This book offers a first rate selection of academic articles on Latin American bioethics. It covers different issues, such as vulnerability, abortion, biomedical research with human subjects, environment, exploitation, commodification, reproductive medicine, among others. Latin American bioethics has been, to an important extent, parochial and unable to meet stringent international standards of rational philosophical discussion. The new generations of bioethicists are changing this situation, an…Read more
  •  11
    Castigo penal, injusticia social y autoridad moral
    Análisis Filosófico 35 (2): 167-185. 2015.
    La pregunta que exploro en este trabajo es si la injusticia social puede socavar la autoridad moral de la sociedad para castigar al que delinque. La respuesta a esta pregunta depende esencialmente de cuál sea la teoría justificatoria del castigo penal de la que se parte. Analizo diversas teorías de la pena, entre ellas la teoría consensual de Carlos Nino. Mi objetivo es explorar de qué modo las diferentes teorías de la pena enfrentan el desafío que plantea la pregunta y extraer algunas conclusio…Read more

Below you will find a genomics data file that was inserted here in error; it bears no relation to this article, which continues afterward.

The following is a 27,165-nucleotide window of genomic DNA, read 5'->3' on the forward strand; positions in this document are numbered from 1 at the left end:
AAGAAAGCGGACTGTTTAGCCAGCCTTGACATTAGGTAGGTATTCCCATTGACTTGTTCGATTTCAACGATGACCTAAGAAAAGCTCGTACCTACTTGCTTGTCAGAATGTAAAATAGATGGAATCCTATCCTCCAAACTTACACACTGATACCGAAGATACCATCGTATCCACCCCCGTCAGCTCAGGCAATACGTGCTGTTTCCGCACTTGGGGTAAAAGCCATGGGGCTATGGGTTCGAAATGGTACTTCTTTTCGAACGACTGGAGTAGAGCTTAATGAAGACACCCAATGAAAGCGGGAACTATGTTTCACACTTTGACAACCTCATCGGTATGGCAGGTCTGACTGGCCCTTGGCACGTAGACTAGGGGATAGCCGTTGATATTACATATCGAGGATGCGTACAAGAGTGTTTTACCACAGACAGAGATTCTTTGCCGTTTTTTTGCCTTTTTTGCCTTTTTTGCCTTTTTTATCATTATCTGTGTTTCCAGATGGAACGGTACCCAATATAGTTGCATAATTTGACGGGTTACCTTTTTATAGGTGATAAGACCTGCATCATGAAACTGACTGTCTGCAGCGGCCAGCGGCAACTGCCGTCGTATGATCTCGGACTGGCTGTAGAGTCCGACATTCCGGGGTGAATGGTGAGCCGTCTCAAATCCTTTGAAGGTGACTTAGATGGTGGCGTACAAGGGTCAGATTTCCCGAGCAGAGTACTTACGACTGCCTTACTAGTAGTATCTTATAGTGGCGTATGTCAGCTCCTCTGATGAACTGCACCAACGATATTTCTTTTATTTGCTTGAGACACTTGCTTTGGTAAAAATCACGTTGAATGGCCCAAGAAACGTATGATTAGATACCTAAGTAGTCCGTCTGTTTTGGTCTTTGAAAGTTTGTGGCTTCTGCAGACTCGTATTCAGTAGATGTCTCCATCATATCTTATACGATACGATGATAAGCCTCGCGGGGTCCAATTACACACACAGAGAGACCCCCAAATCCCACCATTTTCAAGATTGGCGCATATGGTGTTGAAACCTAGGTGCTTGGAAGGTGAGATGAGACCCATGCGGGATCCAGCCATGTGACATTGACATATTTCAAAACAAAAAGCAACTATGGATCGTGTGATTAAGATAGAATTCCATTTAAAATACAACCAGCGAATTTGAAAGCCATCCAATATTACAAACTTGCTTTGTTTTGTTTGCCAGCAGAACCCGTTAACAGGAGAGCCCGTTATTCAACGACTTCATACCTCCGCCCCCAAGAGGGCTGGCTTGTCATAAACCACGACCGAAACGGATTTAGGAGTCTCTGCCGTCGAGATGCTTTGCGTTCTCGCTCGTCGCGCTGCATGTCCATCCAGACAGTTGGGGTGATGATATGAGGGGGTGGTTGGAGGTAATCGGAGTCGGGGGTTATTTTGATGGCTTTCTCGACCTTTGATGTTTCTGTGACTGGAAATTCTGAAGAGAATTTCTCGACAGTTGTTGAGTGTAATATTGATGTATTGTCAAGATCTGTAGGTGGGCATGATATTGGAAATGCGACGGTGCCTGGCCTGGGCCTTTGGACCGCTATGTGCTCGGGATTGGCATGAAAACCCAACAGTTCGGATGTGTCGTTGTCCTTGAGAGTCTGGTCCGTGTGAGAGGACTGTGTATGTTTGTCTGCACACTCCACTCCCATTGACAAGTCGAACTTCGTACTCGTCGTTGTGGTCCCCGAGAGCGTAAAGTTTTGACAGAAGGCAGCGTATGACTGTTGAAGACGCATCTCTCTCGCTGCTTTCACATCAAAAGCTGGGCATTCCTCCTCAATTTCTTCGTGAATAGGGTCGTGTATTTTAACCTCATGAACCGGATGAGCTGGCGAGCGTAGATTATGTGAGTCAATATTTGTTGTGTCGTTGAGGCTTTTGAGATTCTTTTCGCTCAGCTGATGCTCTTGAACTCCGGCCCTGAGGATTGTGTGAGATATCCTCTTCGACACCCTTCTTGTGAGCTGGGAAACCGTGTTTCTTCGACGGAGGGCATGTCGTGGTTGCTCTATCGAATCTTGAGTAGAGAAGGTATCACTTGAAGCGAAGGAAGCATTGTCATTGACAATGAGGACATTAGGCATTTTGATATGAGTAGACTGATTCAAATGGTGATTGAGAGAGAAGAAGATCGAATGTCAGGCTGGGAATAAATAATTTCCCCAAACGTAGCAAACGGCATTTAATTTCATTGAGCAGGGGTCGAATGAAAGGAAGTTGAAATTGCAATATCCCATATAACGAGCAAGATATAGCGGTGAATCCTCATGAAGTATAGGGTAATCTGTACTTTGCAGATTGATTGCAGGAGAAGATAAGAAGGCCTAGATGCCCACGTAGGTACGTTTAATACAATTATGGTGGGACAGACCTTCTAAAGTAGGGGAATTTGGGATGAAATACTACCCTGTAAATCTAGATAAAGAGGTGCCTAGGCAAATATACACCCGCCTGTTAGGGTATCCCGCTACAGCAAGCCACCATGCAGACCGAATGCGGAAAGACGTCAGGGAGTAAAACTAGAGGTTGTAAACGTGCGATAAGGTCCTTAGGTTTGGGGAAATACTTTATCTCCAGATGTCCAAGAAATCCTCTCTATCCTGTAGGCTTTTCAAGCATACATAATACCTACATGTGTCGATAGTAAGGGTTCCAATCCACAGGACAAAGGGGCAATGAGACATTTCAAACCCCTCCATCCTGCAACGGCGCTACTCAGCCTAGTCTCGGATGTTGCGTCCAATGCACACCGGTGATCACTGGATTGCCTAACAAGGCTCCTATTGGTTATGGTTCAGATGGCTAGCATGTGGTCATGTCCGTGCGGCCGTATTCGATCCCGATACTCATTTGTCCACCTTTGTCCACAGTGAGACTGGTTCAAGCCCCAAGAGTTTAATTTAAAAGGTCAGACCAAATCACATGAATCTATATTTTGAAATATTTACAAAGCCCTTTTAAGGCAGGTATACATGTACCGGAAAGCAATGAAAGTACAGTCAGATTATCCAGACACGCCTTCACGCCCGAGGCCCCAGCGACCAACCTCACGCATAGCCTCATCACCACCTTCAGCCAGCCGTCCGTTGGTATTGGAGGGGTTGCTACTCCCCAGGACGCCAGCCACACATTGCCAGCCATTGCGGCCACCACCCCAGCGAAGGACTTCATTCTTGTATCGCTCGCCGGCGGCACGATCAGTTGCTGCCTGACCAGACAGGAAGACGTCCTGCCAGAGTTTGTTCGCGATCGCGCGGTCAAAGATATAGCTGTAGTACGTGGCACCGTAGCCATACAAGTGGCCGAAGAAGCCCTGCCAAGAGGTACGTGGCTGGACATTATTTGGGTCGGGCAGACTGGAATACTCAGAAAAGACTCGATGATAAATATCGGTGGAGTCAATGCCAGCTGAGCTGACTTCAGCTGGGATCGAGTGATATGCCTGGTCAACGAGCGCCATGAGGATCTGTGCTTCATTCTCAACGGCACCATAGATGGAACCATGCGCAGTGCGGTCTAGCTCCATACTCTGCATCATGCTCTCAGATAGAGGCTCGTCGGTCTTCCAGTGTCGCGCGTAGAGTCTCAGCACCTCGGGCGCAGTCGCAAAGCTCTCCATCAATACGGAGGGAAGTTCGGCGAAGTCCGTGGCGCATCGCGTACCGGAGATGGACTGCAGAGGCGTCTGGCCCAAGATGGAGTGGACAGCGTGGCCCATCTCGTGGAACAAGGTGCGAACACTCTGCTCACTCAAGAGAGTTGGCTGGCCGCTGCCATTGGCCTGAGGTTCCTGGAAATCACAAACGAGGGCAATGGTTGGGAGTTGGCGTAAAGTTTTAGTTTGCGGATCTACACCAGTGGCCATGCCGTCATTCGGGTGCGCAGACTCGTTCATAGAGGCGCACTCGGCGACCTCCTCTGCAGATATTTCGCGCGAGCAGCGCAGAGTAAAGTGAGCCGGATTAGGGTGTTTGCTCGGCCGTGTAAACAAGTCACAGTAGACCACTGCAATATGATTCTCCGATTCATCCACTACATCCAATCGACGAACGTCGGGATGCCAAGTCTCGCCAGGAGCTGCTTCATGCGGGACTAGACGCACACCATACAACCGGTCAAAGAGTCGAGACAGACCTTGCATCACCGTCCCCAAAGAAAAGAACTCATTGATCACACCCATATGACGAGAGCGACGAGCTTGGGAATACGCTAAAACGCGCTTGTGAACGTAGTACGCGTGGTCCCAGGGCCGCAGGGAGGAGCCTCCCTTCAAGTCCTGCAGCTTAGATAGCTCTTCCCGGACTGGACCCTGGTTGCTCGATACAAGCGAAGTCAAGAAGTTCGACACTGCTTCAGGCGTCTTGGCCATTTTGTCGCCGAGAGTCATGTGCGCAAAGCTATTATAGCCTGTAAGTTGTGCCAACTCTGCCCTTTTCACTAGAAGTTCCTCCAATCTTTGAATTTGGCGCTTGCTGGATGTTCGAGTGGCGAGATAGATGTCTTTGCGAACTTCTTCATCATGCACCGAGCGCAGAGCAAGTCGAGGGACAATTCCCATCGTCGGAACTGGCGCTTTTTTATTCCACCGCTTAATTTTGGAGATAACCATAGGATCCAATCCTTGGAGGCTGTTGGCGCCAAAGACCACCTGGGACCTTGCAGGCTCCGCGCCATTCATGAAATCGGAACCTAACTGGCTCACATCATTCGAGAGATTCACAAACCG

•  10
    What Does Nozick’s Experience Machine Argument Really Prove?
    The Paideia Archive: Twentieth World Congress of Philosophy 40 100-105. 1998.
    Nozick's well-known Experience Machine argument can be considered a typically successful argument: as far as I know, it has not been discussed much and has been widely seen as conclusive, or at least convincing enough to refute the mental-state versions of utilitarianism. I believe that if his argument were conclusive, its destructive effect would be even stronger. It would not only refute mental-state utilitarianism, but all theories considering a certain subjective mental state as the only val…Read more
  •  6
    Is medically assisted death a special obligation?
    Journal of Medical Ethics 43 (6): 401-406. 2017.
  •  5
    Consent and Exploitation in Bioethics: Individual Ethics and Legal Regulation
    In Eduardo Rivera-López & Martin Hevia (eds.), Controversies in Latin American Bioethics, Springer Verlag. pp. 83-95. 2019.